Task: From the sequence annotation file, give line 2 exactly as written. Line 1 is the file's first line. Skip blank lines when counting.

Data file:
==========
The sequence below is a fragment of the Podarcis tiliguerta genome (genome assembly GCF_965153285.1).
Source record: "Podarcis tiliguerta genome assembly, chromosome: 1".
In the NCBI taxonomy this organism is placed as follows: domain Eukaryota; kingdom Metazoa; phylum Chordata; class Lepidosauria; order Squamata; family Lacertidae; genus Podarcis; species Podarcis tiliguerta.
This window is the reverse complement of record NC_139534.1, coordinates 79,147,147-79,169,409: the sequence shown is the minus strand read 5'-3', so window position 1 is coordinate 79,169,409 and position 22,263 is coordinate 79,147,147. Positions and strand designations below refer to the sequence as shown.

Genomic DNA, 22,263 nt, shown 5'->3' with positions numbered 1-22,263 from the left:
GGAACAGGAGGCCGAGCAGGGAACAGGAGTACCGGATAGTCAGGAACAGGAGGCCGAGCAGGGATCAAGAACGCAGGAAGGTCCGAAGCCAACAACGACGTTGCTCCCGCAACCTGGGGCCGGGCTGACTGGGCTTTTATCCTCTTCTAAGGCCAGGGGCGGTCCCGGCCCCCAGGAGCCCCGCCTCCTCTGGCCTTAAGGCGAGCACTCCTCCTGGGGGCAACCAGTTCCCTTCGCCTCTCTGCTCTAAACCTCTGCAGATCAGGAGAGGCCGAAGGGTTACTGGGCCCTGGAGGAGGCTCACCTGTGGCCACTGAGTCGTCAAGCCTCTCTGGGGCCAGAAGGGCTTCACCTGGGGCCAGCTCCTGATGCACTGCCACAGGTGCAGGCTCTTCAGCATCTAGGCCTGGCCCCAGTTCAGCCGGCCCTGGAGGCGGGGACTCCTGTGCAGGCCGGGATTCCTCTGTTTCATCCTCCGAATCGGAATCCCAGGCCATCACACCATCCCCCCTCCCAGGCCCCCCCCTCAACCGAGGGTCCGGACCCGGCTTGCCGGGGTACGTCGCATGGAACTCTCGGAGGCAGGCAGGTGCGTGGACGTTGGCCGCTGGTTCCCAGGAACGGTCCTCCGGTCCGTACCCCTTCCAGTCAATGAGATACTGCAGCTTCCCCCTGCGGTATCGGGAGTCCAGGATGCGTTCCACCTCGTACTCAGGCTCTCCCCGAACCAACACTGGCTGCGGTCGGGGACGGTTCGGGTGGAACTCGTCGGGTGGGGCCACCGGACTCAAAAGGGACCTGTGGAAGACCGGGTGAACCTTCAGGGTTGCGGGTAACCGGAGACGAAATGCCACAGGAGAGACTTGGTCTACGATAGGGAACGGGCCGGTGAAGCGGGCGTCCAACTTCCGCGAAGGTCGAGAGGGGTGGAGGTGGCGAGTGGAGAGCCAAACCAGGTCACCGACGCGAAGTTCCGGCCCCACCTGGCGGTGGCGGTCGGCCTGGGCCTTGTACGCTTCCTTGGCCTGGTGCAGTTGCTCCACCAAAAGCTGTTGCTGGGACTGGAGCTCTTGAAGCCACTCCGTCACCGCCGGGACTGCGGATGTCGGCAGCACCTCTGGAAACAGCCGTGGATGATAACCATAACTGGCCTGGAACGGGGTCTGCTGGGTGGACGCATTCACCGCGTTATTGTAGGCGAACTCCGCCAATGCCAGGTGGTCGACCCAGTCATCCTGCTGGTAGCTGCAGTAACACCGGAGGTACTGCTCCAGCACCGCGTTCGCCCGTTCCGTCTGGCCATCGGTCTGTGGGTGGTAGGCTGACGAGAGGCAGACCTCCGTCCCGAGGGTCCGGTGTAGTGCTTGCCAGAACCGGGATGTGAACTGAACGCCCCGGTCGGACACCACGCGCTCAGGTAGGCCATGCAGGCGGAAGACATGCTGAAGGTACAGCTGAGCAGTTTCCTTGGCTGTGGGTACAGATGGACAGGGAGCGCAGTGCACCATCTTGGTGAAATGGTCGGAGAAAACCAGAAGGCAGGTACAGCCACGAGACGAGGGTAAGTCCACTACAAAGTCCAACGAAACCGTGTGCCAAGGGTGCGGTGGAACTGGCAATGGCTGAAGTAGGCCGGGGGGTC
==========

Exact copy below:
Source record: "Podarcis tiliguerta genome assembly, chromosome: 1".